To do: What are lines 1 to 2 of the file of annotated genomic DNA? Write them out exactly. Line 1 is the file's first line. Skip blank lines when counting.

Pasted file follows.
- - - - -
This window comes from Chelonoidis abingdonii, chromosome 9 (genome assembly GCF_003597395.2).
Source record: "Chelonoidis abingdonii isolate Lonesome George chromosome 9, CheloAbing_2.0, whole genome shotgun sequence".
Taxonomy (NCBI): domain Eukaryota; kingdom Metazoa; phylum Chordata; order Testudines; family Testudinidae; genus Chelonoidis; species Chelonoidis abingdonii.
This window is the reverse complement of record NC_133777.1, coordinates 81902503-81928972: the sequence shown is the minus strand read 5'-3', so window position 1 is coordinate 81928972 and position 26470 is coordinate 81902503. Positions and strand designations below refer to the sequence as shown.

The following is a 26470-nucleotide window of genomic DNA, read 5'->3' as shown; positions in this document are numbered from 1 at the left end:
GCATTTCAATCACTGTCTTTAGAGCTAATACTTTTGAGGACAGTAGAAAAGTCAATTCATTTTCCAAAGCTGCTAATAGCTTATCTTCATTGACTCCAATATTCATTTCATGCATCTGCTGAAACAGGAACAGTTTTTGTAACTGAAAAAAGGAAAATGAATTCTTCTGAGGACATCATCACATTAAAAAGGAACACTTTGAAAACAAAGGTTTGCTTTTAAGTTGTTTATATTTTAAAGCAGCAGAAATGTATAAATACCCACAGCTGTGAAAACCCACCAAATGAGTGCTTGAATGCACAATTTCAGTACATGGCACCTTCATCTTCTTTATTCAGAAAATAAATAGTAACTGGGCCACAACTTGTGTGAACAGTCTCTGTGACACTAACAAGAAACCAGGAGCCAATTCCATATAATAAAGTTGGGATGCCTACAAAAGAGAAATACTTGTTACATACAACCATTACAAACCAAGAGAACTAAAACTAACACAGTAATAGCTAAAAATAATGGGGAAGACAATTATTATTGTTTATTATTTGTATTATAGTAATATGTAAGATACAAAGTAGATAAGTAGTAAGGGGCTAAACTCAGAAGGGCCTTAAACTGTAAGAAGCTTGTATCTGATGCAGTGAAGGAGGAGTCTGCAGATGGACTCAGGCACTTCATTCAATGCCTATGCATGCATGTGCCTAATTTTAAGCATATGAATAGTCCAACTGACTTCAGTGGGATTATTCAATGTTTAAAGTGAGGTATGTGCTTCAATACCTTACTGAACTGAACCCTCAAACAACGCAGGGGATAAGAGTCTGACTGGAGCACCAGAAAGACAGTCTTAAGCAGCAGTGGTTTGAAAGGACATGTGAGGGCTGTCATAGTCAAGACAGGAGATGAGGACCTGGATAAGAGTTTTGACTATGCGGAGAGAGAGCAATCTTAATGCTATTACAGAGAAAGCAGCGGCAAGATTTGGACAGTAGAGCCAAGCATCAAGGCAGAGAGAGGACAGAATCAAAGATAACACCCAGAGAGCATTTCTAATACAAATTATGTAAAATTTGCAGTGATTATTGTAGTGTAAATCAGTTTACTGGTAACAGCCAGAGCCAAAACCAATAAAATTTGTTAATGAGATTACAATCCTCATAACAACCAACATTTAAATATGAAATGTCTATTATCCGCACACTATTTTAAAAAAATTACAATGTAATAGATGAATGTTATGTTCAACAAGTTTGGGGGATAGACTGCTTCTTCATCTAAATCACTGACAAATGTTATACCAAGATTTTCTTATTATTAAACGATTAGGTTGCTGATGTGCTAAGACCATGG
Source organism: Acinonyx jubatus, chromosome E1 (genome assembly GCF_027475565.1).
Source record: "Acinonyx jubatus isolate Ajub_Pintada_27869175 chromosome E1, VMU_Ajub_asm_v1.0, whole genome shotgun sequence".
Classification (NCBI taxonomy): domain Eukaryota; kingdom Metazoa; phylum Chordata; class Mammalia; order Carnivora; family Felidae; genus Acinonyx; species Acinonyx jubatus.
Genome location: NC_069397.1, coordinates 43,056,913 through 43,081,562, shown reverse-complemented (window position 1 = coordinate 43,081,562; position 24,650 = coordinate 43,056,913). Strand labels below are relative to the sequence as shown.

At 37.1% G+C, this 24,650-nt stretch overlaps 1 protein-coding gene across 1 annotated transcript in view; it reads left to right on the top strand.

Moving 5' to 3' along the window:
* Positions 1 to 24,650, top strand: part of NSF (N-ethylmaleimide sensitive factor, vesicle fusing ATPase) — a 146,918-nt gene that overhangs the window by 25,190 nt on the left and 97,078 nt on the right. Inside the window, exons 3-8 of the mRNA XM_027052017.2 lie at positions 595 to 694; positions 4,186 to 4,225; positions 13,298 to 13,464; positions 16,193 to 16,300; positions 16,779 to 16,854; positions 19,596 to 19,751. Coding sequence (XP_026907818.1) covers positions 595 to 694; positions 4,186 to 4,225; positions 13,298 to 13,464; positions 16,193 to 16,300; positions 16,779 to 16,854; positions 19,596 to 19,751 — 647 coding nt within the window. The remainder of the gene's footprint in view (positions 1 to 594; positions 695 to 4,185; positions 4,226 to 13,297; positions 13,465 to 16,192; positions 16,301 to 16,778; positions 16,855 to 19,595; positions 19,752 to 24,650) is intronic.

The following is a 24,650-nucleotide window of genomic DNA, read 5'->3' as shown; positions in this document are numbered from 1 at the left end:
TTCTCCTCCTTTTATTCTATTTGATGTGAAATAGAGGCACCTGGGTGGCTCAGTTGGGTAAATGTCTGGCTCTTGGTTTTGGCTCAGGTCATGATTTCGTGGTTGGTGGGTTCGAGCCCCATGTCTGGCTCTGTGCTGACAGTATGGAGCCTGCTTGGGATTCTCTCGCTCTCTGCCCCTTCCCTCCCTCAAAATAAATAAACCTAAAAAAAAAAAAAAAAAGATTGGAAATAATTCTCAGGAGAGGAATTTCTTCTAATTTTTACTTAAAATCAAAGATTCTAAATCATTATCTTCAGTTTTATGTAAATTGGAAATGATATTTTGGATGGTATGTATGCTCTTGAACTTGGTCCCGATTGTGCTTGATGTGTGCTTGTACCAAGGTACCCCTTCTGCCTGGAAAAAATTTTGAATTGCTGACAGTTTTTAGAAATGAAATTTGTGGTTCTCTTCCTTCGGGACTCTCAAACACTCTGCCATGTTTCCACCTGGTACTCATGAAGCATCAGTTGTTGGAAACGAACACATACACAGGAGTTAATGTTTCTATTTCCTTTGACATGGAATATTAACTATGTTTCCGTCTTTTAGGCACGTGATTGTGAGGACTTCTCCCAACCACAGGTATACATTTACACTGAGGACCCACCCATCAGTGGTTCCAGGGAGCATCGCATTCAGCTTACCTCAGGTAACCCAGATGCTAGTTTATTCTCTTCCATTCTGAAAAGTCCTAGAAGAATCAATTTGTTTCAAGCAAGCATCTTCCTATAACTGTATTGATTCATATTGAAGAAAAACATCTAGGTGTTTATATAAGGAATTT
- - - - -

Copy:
This window comes from Chelonoidis abingdonii, chromosome 9 (genome assembly GCF_003597395.2).
Source record: "Chelonoidis abingdonii isolate Lonesome George chromosome 9, CheloAbing_2.0, whole genome shotgun sequence".